Dandelion.scot • dotScot Registry



Mark and Gemma Stewart at the launch of Dandelion. Pic by Alan McAteer

Please tell us a bit about the origins of Dandelion.Scot

Dandelion grew from a UK-wide open call for creative ideas, bringing together the worlds of science, technology, engineering, art and maths in 2020. From this, a team of festival organisers, freelancers, cultural directors, inventive technical and production experts, artists and producers, renowned earth scientists, dedicated specialists in sustainability, and youth and community engagement leaders came together to work on a bid for a one-off festival of creativity and innovation taking place in 2022.

After a rigorous research and development phase Dandelion was announced as the Scottish contribution to UNBOXED: Creativity in the UK, commissioned by EventScotland and funded via the Scottish Government.
Drawn from a wide range of organisations and specialisms from all parts of Scotland, the team has a common vision to initiate and support the genuine societal change and connection that people crave after more than eighteen months of social isolation.

Dandelion team members are based across Scotland and include:

Cosmo Blake: Sustrans
Fiona Burnett: Scotland’s Rural College (SRUC)
Neil Butler: Wrap The World
Fiona Dalgetty: Feis Rois
Angus Farquhar: Aproxima Arts
James Johnson: getMade Design
Pàdruig Morrison: Musician and crofter
Tanveer Parnez: BEMIS Scotland
Donald Shaw: Celtic Connections
Nicola Strachan: James Hutton Institute
Caroline Thompson: Inclusion & Evaluation Specialist

The programme of events will take place from April – September 2022.

Dandelion at Falkirk’s Helix Park. Pic by Alan McAteer

How does Dandelion work?

Dandelion is an ambitious creative programme that demonstrates the power of collective action in a major “grow-your-own” initiative. Dandelion invites everyone to sow, grow and share – not just food, but music, scientific knowledge, and ideas. Rooted in Scotland, with an international outlook and sustainability at its heart, the Dandelion programme follows the arc of the growing season and will culminate in hundreds of local Harvest celebrations across the country.

Dandelion aims to make growing your own food as easy and accessible as possible to people of all ages through events and activities taking place all over Scotland – from the remotest islands to the centres of cities – including seed giveaways, music and cooking.

At the centre of the programme are the Unexpected Gardens – unusual and inspiring sites that will spring up across Scotland, showing that even the unlikeliest space can bloom. Bringing new life to waterfronts and car parks, loch-side tidal sites and canal barges, unexpected places will be transformed into edible gardens, created in collaboration with Dandelion partners all across the country. These surprising sites will become places for all ages to sow, grow and share, with each garden hosting a unique programme of events culminating in a Harvest celebration in September 2022. A Musician-in-Residence will also connect with each garden to create brand new work.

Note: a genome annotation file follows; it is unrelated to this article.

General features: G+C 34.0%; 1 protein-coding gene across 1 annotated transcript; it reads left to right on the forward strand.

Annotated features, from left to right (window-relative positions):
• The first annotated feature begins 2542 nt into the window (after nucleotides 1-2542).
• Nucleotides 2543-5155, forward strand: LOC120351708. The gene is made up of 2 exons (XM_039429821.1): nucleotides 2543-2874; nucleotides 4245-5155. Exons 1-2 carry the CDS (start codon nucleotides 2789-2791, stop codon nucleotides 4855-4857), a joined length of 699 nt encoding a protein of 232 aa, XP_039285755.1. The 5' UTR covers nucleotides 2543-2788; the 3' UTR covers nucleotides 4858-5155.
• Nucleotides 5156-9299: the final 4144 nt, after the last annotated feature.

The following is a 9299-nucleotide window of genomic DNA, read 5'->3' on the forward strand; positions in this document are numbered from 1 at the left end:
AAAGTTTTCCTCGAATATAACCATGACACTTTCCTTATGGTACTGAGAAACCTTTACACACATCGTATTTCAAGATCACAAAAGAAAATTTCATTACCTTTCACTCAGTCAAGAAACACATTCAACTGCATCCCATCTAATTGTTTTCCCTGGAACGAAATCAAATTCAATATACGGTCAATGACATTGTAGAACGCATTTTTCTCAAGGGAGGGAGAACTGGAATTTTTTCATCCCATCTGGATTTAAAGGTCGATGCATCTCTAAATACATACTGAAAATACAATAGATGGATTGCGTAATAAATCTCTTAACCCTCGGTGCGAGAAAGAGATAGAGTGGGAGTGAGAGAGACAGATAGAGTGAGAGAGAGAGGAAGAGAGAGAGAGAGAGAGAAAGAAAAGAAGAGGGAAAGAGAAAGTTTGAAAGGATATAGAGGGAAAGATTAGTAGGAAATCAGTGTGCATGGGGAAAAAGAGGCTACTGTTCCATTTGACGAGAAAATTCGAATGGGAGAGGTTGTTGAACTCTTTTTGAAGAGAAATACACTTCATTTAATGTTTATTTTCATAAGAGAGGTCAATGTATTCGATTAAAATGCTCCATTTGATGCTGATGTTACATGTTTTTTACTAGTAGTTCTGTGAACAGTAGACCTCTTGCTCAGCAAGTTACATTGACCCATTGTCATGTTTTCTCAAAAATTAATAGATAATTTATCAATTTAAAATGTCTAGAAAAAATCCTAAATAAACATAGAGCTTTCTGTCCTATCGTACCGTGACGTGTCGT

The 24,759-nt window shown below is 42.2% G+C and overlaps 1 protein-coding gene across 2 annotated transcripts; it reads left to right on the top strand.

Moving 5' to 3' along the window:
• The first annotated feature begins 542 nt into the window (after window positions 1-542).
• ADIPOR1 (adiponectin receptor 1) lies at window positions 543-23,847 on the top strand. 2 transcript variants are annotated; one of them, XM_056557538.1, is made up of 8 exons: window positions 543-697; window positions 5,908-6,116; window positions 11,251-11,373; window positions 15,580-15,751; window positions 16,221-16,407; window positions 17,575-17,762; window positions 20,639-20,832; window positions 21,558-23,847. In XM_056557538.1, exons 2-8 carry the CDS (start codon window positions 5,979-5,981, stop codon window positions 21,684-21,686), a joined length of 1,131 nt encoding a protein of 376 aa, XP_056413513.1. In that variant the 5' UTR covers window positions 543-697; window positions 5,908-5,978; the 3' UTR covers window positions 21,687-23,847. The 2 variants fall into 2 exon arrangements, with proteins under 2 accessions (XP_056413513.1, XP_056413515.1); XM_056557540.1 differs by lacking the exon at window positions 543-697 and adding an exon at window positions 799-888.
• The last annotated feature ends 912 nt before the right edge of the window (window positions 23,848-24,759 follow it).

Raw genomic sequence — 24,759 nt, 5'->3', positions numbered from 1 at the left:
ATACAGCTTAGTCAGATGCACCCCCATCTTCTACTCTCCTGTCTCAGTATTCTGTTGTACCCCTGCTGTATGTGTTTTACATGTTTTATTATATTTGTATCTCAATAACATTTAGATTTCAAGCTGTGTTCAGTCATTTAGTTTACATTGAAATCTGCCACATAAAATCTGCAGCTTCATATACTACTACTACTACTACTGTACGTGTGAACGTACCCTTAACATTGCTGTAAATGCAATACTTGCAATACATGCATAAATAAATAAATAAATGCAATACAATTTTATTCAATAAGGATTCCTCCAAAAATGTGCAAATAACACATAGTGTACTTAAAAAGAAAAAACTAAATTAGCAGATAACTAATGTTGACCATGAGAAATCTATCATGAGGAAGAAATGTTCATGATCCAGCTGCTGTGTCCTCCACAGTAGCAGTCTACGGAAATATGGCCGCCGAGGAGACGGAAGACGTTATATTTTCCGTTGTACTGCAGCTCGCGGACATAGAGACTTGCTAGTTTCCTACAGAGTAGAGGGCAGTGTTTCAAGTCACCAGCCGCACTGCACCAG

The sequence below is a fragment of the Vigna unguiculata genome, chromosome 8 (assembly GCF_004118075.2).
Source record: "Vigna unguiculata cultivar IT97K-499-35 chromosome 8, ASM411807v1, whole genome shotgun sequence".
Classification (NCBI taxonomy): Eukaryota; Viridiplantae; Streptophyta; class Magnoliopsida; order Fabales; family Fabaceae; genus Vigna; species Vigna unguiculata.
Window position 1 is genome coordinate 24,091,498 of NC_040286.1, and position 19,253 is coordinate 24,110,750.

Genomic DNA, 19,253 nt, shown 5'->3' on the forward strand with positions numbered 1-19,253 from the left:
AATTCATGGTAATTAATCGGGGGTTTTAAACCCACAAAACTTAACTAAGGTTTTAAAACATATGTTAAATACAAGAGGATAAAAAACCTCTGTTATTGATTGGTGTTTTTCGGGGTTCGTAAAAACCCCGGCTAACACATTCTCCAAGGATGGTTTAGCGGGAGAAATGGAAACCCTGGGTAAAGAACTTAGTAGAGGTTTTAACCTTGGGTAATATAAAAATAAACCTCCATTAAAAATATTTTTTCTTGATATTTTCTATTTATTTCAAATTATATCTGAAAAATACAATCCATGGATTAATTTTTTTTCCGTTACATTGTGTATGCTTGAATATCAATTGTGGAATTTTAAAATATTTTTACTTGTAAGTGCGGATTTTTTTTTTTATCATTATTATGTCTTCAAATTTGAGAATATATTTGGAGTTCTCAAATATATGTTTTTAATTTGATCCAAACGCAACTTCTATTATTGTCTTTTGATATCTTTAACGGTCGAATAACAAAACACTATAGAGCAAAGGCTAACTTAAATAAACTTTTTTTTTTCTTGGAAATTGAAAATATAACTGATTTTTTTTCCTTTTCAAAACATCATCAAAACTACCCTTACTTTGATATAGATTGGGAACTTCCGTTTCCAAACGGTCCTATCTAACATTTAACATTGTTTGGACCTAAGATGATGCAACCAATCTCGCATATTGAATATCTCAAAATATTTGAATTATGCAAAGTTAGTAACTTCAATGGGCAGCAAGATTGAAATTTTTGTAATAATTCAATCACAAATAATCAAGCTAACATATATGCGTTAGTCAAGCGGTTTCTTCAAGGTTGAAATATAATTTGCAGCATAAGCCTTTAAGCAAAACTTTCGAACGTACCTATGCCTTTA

Each Unexpected Gardens will host one of Dandelion’s luminous Cubes of Perpetual Light – part artwork, part laboratory, the Cubes are miniature vertical farms that showcase the futuristic side of growing and just what’s possible when design, engineering and horticultural know-how combine.

Cubes of Perpetual Light, Bute. Pic by Alan McAteer

Two free Dandelion Festivals of music, food and events will book-end the summer. Taking place in Glasgow in June and Inverness in September their backdrop will be a giant Pavilion of Perpetual Light, made up of many of Dandelion’s cubes. Each Festival will culminate in a day of music, featuring a vibrant and diverse line-up of Scottish and international artists.

The Dandelion Schools Growing Initiative will see school children become citizen scientists in the largest community-led growing experiment ever undertaken in Scotland, with schools using their own Cubes of Perpetual Light to conduct experiments, comparing future farming techniques with traditional growing. They’ll also be part of the Big Tattie Experiment, with 200 tonnes of specially made growing medium taken home to grow potatoes in anything from wheelbarrows to wellies. Children will then be invited to share what they grow at playground Harvests happening at each school in September 2022, alongside art, live music, and stories.

What is your vision for the future?

Long-term we hope to inspire new growers to produce their own food, and communities to reinstate the tradition of Harvest across Scotland.

Why did you choose .scot?

We’re aiming to have growers and Harvest events across the whole of Scotland, so the entire country can get involved. We felt like a .scot website would be one good way of representing our hopes to engage people and communities across the country, as well as attracting visitors to a project that is clearly rooted in its location.

Cubes of Perpetual Light, Graving Docks, Govan. Pic by Alan McAteer

For more information, please visit Dandelion.scot

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